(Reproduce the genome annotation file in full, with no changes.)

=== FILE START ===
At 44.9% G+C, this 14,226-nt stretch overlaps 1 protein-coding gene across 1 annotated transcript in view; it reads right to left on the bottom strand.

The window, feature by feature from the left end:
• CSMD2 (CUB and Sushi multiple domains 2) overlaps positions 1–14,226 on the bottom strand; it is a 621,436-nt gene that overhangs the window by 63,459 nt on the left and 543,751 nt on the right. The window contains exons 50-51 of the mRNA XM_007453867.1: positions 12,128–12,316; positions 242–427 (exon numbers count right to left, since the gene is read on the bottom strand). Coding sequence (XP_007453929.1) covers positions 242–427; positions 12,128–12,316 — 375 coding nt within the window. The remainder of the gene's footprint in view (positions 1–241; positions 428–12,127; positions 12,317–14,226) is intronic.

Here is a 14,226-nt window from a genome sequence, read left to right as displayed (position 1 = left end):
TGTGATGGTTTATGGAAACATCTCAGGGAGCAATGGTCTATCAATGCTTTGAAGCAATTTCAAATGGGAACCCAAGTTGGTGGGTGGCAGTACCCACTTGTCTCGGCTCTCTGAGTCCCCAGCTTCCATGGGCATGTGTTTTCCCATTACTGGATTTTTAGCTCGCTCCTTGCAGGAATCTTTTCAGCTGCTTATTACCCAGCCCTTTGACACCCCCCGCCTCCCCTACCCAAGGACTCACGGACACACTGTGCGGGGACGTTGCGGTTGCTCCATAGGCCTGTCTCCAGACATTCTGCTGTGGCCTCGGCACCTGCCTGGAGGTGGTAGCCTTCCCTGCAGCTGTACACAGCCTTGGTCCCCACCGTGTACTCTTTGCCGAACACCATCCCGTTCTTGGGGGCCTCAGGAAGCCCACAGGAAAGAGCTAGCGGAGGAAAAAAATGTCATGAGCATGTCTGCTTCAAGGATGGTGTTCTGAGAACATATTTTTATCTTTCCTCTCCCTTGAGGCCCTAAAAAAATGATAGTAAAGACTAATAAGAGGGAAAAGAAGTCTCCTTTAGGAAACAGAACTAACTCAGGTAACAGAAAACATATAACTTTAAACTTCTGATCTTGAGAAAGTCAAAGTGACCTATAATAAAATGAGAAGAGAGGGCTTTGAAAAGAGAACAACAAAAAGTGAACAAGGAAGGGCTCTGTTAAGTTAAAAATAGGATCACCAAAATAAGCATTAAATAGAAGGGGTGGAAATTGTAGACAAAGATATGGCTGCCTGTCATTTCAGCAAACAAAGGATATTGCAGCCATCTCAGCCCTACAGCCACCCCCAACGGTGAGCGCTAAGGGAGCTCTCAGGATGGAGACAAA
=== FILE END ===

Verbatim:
At 44.9% G+C, this 14,226-nt stretch overlaps 1 protein-coding gene across 1 annotated transcript in view; it reads right to left on the bottom strand.

The window, feature by feature from the left end:
• CSMD2 (CUB and Sushi multiple domains 2) overlaps positions 1–14,226 on the bottom strand; it is a 621,436-nt gene that overhangs the window by 63,459 nt on the left and 543,751 nt on the right. The window contains exons 50-51 of the mRNA XM_007453867.1: positions 12,128–12,316; positions 242–427 (exon numbers count right to left, since the gene is read on the bottom strand). Coding sequence (XP_007453929.1) covers positions 242–427; positions 12,128–12,316 — 375 coding nt within the window. The remainder of the gene's footprint in view (positions 1–241; positions 428–12,127; positions 12,317–14,226) is intronic.

Here is a 14,226-nt window from a genome sequence, read left to right as displayed (position 1 = left end):
TGTGATGGTTTATGGAAACATCTCAGGGAGCAATGGTCTATCAATGCTTTGAAGCAATTTCAAATGGGAACCCAAGTTGGTGGGTGGCAGTACCCACTTGTCTCGGCTCTCTGAGTCCCCAGCTTCCATGGGCATGTGTTTTCCCATTACTGGATTTTTAGCTCGCTCCTTGCAGGAATCTTTTCAGCTGCTTATTACCCAGCCCTTTGACACCCCCCGCCTCCCCTACCCAAGGACTCACGGACACACTGTGCGGGGACGTTGCGGTTGCTCCATAGGCCTGTCTCCAGACATTCTGCTGTGGCCTCGGCACCTGCCTGGAGGTGGTAGCCTTCCCTGCAGCTGTACACAGCCTTGGTCCCCACCGTGTACTCTTTGCCGAACACCATCCCGTTCTTGGGGGCCTCAGGAAGCCCACAGGAAAGAGCTAGCGGAGGAAAAAAATGTCATGAGCATGTCTGCTTCAAGGATGGTGTTCTGAGAACATATTTTTATCTTTCCTCTCCCTTGAGGCCCTAAAAAAATGATAGTAAAGACTAATAAGAGGGAAAAGAAGTCTCCTTTAGGAAACAGAACTAACTCAGGTAACAGAAAACATATAACTTTAAACTTCTGATCTTGAGAAAGTCAAAGTGACCTATAATAAAATGAGAAGAGAGGGCTTTGAAAAGAGAACAACAAAAAGTGAACAAGGAAGGGCTCTGTTAAGTTAAAAATAGGATCACCAAAATAAGCATTAAATAGAAGGGGTGGAAATTGTAGACAAAGATATGGCTGCCTGTCATTTCAGCAAACAAAGGATATTGCAGCCATCTCAGCCCTACAGCCACCCCCAACGGTGAGCGCTAAGGGAGCTCTCAGGATGGAGACAAA